As the stories from throughout Mohammad Ali’s life are being retold, you see plenty of perspectives that made up his one of a kind personality. Often referred to as a humanitarian, this story embodies his mantra as “The People’s Champ.” He was for the people, no matter who they were.
It was January of 1981. “I’m no good,” the 21-year-old man shouted, leaning out over a ledge nine floors above Wilshire Boulevard in Los Angeles. Yahoo Sports retells the man’s story, “I’m going to jump!”
The man was suffering, claiming the Vietcong were after him, until Ali appeared in a window next to him. Ali heard about the man’s plight while tending to business a few blocks away. He came as quick as he could to help.
“I’m coming out,” Ali shouted. “Don’t shoot me!”
“I won’t shoot you,” the man said. “I don’t even have a gun.”
Ali then began the delicate work of bringing the man in off the ledge. “I’m your brother,” Ali shouted. “I love you and I wouldn’t lie to you … I want to help you.”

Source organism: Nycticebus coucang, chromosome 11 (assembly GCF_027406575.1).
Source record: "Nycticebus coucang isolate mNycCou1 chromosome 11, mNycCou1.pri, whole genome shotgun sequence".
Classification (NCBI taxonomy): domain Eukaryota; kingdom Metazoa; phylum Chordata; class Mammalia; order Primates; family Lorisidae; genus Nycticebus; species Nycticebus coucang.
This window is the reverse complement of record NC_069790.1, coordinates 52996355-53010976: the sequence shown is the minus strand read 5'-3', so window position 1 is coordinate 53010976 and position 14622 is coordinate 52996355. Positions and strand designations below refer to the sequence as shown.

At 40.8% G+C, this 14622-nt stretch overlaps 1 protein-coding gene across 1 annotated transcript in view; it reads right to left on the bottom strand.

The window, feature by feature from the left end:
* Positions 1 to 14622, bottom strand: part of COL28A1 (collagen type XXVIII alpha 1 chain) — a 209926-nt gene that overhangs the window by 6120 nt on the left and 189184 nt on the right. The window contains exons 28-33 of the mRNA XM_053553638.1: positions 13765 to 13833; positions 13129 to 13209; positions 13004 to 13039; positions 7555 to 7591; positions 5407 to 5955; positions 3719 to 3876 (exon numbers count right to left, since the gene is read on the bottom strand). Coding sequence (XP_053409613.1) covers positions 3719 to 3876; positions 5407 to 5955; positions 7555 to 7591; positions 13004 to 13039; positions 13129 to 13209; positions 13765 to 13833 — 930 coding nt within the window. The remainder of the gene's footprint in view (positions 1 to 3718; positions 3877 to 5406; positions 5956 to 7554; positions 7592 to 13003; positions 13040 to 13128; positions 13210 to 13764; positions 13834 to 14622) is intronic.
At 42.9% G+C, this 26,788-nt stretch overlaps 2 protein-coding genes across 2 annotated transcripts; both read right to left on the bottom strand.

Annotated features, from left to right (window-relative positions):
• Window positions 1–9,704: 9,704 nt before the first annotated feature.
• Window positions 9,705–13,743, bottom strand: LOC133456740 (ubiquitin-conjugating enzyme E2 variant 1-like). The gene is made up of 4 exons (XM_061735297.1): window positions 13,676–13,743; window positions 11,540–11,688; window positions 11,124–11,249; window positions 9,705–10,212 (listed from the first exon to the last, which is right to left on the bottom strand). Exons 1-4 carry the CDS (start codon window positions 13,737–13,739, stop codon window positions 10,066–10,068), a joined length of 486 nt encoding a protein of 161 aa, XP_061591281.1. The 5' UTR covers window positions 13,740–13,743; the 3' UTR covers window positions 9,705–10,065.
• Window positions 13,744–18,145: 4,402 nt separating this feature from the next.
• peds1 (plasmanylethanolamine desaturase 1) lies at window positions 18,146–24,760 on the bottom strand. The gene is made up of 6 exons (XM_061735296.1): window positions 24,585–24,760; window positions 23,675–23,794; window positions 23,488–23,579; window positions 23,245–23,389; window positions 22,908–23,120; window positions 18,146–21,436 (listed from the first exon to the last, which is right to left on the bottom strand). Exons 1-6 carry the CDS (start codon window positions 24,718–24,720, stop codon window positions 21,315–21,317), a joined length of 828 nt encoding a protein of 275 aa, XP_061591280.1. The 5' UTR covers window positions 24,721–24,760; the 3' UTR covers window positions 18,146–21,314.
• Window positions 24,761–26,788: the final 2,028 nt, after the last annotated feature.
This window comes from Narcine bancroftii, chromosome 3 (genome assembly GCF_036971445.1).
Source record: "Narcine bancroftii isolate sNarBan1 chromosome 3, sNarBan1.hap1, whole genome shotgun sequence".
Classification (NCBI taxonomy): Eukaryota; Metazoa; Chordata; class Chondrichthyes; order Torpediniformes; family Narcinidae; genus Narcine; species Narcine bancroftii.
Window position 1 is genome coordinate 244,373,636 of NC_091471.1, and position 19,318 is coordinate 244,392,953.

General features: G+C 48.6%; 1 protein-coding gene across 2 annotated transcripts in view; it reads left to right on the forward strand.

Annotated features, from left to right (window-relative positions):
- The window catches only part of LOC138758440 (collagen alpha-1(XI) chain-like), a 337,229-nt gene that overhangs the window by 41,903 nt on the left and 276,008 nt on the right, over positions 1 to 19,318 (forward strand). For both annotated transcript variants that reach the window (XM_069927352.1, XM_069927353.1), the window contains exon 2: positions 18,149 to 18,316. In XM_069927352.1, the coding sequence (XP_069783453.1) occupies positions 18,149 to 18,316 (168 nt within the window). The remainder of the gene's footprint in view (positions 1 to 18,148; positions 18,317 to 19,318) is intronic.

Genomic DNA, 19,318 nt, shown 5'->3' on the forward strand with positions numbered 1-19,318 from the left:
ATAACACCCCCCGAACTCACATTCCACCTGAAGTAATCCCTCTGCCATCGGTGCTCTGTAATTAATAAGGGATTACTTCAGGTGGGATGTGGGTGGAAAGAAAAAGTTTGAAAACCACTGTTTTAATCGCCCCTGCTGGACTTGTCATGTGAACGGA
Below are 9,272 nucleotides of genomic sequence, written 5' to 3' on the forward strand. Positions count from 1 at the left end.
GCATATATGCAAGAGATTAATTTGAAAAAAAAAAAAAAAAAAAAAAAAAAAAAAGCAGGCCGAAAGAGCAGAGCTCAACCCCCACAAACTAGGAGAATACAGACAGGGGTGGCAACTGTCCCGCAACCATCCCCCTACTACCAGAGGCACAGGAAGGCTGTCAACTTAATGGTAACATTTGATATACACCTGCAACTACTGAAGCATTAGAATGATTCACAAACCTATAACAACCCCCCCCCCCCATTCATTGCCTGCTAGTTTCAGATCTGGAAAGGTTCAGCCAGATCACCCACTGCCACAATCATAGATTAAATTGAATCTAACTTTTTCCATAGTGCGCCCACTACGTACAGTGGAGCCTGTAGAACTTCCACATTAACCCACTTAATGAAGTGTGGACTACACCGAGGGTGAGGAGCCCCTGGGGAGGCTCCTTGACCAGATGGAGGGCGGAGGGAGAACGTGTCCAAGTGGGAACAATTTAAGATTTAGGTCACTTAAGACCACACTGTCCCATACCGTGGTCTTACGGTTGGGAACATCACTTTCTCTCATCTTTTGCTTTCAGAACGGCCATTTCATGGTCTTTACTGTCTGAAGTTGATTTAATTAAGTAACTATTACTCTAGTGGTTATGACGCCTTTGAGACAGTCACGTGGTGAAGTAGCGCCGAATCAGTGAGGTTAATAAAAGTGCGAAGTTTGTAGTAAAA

The man told Ali that he couldn’t find a job, that no one loved him. “Why do you worry about me?” the man shouted to Ali. “I’m a nobody.”
The former heavyweight champ replied that to him, the man wasn’t a nobody.
His efforts appeared to be futile a few times during the 20-minute talk, but eventually, the man came down from the ledge. Afterwards, Ali pledged to help the man find a job and speak with his family members who called him a “nobody.” Watch the story from CBS News: